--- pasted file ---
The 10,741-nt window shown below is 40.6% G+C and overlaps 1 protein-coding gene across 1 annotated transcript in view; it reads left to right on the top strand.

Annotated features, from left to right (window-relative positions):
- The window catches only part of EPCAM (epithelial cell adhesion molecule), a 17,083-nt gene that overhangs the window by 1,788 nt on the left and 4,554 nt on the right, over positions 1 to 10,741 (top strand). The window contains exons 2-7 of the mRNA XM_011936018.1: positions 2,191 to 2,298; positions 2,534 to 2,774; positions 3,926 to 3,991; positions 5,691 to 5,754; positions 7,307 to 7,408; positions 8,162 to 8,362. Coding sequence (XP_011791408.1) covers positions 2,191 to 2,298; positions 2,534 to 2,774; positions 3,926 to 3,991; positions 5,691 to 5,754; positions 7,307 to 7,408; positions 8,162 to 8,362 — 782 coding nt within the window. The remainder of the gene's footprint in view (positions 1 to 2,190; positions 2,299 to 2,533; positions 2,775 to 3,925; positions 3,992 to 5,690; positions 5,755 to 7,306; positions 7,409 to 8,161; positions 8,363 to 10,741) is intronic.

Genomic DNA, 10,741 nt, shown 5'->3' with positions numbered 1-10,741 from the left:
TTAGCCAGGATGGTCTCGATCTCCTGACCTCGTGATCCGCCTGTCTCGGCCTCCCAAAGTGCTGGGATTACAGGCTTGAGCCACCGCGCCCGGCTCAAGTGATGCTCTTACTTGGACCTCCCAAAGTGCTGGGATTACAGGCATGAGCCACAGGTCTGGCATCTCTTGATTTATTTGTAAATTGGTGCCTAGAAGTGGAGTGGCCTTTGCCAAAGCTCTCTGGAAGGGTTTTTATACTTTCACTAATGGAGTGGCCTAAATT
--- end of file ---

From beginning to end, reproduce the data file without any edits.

The 10,741-nt window shown below is 40.6% G+C and overlaps 1 protein-coding gene across 1 annotated transcript in view; it reads left to right on the top strand.

Annotated features, from left to right (window-relative positions):
- The window catches only part of EPCAM (epithelial cell adhesion molecule), a 17,083-nt gene that overhangs the window by 1,788 nt on the left and 4,554 nt on the right, over positions 1 to 10,741 (top strand). The window contains exons 2-7 of the mRNA XM_011936018.1: positions 2,191 to 2,298; positions 2,534 to 2,774; positions 3,926 to 3,991; positions 5,691 to 5,754; positions 7,307 to 7,408; positions 8,162 to 8,362. Coding sequence (XP_011791408.1) covers positions 2,191 to 2,298; positions 2,534 to 2,774; positions 3,926 to 3,991; positions 5,691 to 5,754; positions 7,307 to 7,408; positions 8,162 to 8,362 — 782 coding nt within the window. The remainder of the gene's footprint in view (positions 1 to 2,190; positions 2,299 to 2,533; positions 2,775 to 3,925; positions 3,992 to 5,690; positions 5,755 to 7,306; positions 7,409 to 8,161; positions 8,363 to 10,741) is intronic.

Genomic DNA, 10,741 nt, shown 5'->3' with positions numbered 1-10,741 from the left:
TTAGCCAGGATGGTCTCGATCTCCTGACCTCGTGATCCGCCTGTCTCGGCCTCCCAAAGTGCTGGGATTACAGGCTTGAGCCACCGCGCCCGGCTCAAGTGATGCTCTTACTTGGACCTCCCAAAGTGCTGGGATTACAGGCATGAGCCACAGGTCTGGCATCTCTTGATTTATTTGTAAATTGGTGCCTAGAAGTGGAGTGGCCTTTGCCAAAGCTCTCTGGAAGGGTTTTTATACTTTCACTAATGGAGTGGCCTAAATT